Injuries the new norm for today’s athletes


Brandon Dyer

Chargers player Brandon Barron gets checked out by trainer Amanda Moore after a knee injury during their game against Albany Technical College on March 4, 2022.

Brandon Dyer, Sports Editor & Podcast Host

There are many ways that sports have evolved over the course of generations, and it seems now more than ever, injuries are becoming a bigger part of the game.

Long gone are the days when “iron man” players such as Cal Ripken Jr. and Brett Favre, who would play all of the games that their team had.

Now, coaches are having players sit entire games sometimes to keep them healthy.

However, there lies a bigger issue under the surface: youth sports. From a younger and younger age, kids are expected to be on travel ball rosters in order to make connections.

Parents want the best for their kids, so they will sign them up every year. Then the coaches for these teams push the bar so high that injuries are bound to happen just due to overworking.

According to Stanford Children’s Health statistics, 62 percent of sports-related injuries occur during practice. Football, bicycling and basketball accounted for roughly 585,000 sports injuries in 2021.

GHC is not excluded from injuries either. Two Lady Chargers are currently sidelined with offseason injuries: incoming freshman DeJanae Dennis-Cassanova and returning player Jada Alston.

Chargers player Jarred Rosser (0) is helped off the court after an injury by teammates Chris Wright (3) and Jarrel Rosser during their matchup against Albany Technical College on March 4, 2022. (Brandon Dyer)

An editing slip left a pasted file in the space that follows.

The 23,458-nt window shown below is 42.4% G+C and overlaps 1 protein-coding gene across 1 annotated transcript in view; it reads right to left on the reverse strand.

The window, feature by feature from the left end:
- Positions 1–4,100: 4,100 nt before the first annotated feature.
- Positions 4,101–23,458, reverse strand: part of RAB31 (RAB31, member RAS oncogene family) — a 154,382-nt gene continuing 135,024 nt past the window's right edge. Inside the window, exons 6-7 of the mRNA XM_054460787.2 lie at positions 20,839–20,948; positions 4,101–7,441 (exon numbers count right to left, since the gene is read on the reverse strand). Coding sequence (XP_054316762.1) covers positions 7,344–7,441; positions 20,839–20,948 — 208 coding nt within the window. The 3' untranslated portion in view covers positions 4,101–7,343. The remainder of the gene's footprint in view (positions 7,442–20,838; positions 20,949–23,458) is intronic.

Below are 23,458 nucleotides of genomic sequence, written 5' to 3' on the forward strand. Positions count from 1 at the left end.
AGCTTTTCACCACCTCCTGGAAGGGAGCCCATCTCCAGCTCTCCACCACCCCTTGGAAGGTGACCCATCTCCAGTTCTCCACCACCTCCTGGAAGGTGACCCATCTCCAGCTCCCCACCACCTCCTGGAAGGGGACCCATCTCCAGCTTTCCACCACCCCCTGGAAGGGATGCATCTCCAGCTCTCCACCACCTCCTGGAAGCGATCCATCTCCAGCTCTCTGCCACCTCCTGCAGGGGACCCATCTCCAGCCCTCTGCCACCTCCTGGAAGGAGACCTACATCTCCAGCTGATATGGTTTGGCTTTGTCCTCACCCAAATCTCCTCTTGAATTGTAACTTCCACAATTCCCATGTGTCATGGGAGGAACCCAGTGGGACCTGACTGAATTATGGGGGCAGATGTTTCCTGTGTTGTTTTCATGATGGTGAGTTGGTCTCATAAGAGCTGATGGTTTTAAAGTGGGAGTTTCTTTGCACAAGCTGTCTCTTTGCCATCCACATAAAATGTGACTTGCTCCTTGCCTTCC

Dennis-Cassanova is highly touted by Lady Chargers head coach Brandan Harrell for her toughness. Dennis-Cassanova said that injuries are just a part of the game.

“An injury less than a week after arriving wasn’t good and I came here to play. I’ve had my fair share of injuries,” Dennis-Cassanova said.

Alston suffered an ACL tear in the offseason and will have to sit out the entire season recovering from the injury.

Alston was a fan favorite last season, winning the GCAA Defensive Player of the Year award and playing a major role in the Lady Chargers deep playoff run last season. She was expected to be the most highly sought after Lady Charger on the team this season.

The Lady Chargers were in the middle of a scrimmage against South Georgia Technical College when Alston said she felt something pop.

“It felt like labor pain or something. It was so painful that I just started screaming,” Alston said.

The injury was the first of Alston’s playing career.

Chargers team trainer Amanda Moore said that she has “seen injuries come in waves” since she first became a certified trainer in 2015.

“There will be times where we have a lot going on and then out-of-the-blue injuries pick up exponentially,” Moore said.

The Doctors at KC Health published a list of things that they feel could prevent the rise of sports injuries. They said athletes committing to one specific sport instead of multiple sports would help decrease injuries. This allows a player to rest during the offseason of that sport instead of immediately having to jump in another one. The Doctors at KC Health found that ACL injuries are up 400 percent.

While the sports world is ever changing and new things will come along, injuries are the new norm in this practice-filled age.